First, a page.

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README.md

README.md

Manual for running IDP pipeline

IDP is a gene Isoform Detection and Prediction tool from Second Generation Sequencing and PacBio Sequencing (also called Hybrid Sequencing) developed by Prof. Kin Fai Au. It offers very reliable gene isoform identification with high sensitivity. This a fork of the original IDP, the purpose is to better help people to run this software. The official distribution is available at: http://augroup.org/IDP/IDP

This manual contains more than just IDP, it has whole IDP pipeline which includes four steps: (1) Correct errors in long reads using short reads; (2) Align the corrected long reads; (3) Align the short reads; (4) Running IDP software.

In the following, I will show you how to run IDP software through an example data. You should just clone this Git repository and use the example data from it. You can clone this repository and we'll work in the example directory.
$ git clone https://github.com/Dingjie-Wang/Manual-for-running-IDP-pipeline.git
$ cd Manual-for-running-IDP-pipeline/example/
$ tar -zxvf data/*.tar.gz
$ ls -lht data

1. Correct errors in long reads using short reads

The first step is to perform error correction on long reads using long and short reads combined. We have included both FMLRC, LoRDEC, ColoRMap and LSC software that can accomplish this step. I recommend FMLRC and LoRDEC for speed and comparable performance on larger datasets. A comparative evaluation for all hybrid error correction method see the paper: https://genomebiology.biomedcentral.com/articles/10.1186/s13059-018-1605-z
(1) FMLRC is available at: https://github.com/holtjma/fmlrc
(2) LoRDEC is available at: http://www.atgc-montpellier.fr/lordec/
(3) LSC is available at: http://augroup.org/LSC/LSC
(4) ColoRMap is available at: https://github.com/sfu-compbio/colormap

As an example, in the following, I will show how to run FMLRC software for error correction in long reads, which includes the following steps:

(1) Installation for FMLRC

In order to install FMLRC, you should first fetch the source code from FMLRC git repository.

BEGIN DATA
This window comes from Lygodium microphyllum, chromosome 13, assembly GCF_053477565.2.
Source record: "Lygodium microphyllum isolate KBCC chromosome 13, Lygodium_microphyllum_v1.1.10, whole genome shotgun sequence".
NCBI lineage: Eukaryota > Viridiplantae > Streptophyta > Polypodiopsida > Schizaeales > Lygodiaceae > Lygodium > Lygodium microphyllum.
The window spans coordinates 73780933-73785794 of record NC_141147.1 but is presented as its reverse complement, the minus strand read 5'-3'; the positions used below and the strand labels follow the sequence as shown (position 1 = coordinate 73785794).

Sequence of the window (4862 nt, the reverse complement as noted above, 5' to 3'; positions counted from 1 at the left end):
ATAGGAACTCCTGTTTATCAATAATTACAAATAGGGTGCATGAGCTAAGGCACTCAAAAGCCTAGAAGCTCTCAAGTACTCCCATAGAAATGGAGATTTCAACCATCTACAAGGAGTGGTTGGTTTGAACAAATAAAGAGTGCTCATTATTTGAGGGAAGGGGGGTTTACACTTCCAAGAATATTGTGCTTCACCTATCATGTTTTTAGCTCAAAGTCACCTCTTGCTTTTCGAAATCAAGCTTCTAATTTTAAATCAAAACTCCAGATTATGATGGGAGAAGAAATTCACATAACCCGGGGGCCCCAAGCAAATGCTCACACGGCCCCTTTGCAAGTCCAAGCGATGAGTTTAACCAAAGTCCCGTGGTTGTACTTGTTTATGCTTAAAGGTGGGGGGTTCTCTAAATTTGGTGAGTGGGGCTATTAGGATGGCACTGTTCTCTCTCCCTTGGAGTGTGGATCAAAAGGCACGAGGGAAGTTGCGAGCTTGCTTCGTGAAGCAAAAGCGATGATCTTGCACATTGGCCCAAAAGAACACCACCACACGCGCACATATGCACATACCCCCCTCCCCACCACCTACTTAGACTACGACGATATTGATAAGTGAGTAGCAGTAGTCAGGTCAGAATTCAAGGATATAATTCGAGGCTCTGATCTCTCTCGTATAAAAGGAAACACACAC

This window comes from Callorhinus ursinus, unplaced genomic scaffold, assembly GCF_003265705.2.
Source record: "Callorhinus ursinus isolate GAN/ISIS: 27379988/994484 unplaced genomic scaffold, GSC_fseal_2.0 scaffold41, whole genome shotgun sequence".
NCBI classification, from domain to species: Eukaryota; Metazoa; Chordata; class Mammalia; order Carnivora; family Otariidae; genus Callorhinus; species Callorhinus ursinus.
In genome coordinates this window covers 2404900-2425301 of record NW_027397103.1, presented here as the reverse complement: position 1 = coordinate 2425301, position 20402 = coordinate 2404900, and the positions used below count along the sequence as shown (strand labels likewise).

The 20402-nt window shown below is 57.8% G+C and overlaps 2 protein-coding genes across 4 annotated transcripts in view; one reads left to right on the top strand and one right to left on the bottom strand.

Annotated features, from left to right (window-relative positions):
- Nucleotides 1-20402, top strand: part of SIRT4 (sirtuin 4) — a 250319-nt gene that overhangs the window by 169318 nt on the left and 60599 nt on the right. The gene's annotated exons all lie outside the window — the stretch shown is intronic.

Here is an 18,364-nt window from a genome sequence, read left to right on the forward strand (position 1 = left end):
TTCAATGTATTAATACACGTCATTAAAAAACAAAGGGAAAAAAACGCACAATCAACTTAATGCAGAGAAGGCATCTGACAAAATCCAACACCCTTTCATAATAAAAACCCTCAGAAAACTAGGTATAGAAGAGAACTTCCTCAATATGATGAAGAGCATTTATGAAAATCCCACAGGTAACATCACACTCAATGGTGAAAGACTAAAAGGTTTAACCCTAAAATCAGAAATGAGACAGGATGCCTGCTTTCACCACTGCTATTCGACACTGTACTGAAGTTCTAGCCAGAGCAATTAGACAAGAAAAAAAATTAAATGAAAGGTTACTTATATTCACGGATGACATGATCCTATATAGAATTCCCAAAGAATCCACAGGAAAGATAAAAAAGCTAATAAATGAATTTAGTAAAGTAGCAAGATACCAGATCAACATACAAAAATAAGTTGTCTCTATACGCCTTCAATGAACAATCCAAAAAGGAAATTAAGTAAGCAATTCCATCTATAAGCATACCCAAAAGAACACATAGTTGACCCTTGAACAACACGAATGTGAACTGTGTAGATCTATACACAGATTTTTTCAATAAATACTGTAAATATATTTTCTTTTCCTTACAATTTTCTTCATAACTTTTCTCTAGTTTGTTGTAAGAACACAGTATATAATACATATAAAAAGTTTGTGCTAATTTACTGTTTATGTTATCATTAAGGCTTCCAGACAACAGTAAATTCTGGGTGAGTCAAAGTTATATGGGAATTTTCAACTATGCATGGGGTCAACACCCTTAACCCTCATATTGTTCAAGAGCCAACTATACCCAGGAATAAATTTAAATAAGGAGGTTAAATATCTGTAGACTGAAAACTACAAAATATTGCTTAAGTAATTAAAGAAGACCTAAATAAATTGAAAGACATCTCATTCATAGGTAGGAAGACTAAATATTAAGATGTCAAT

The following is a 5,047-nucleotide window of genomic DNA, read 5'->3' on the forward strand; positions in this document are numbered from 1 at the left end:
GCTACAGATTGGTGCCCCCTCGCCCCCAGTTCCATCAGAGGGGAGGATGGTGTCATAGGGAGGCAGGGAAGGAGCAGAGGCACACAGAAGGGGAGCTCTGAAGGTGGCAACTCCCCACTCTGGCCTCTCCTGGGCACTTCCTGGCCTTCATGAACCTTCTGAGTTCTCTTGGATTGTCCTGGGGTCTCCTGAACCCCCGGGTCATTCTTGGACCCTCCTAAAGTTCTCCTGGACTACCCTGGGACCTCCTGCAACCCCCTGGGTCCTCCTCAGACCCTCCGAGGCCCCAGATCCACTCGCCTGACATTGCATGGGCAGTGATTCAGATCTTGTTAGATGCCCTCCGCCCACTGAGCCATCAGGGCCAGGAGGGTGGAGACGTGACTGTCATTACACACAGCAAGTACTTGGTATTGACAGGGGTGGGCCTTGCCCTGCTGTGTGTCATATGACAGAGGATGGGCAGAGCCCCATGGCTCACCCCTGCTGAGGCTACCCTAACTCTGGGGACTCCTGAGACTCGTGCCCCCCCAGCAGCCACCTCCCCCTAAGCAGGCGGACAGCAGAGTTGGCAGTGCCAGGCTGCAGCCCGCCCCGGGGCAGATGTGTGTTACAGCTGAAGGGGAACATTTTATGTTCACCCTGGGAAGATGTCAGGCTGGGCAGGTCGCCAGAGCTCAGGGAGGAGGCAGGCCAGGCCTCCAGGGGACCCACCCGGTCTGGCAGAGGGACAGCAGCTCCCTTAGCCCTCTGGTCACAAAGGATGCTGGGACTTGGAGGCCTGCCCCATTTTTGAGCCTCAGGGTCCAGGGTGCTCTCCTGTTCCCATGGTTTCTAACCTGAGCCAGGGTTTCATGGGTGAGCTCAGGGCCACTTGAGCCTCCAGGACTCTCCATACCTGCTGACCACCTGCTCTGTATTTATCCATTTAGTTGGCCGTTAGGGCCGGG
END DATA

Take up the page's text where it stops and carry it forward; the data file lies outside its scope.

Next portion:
$ git clone --recursive https://github.com/holtjma/fmlrc.git
You can running the following command to install:
$ cd fmlrc
$ make
Then simply make the program and run it with the "-h" option to verify it installed.
$ ./fmlrc -h

(2) Building the short-read BWT by running ropebwt2

Prior to running FMLRC, a BWT of the short-read sequencing data needs to be constructed. Currently, the implementation expects it to be in the Run-Length Encoded (RLE) format of the msbwt python package. We recommend building the BWT using ropebwt2 (https://github.com/lh3/ropebwt2) by following the instructions on Converting to the fmlrc RLE-BWT format (https://github.com/holtjma/fmlrc/wiki/Converting-to-the-fmlrc-RLE-BWT-format). Alternatively, the msbwt package can directly build these BWTs (Constructing the BWT wiki: https://github.com/holtjma/msbwt/wiki/Constructing-the-MSBWT), but it may be slower and less memory efficient.

You can running the following command to install ropebwt2:
$ git clone https://github.com/lh3/ropebwt2.git
$ cd ropebwt2/
$ make

Then you can running the following command to build the short-read BWT:
$ awk 'NR % 4 == 2' sr.fa | sort | gzip > sr.sorted.txt.gz
$ gunzip -c sr.sorted.txt.gz | tr NT TN | ropebwt2 -LR | tr NT TN | fmlrc-convert comp_msbwt.npy

(3) Correcting long reads by running FMLRC

Once a short-read BWT is constructed, the execution of FMLRC is relatively simple:
$ ./fmlrc comp_msbwt.npy lr.fa corrected_lr.fa

2. Align the corrected long reads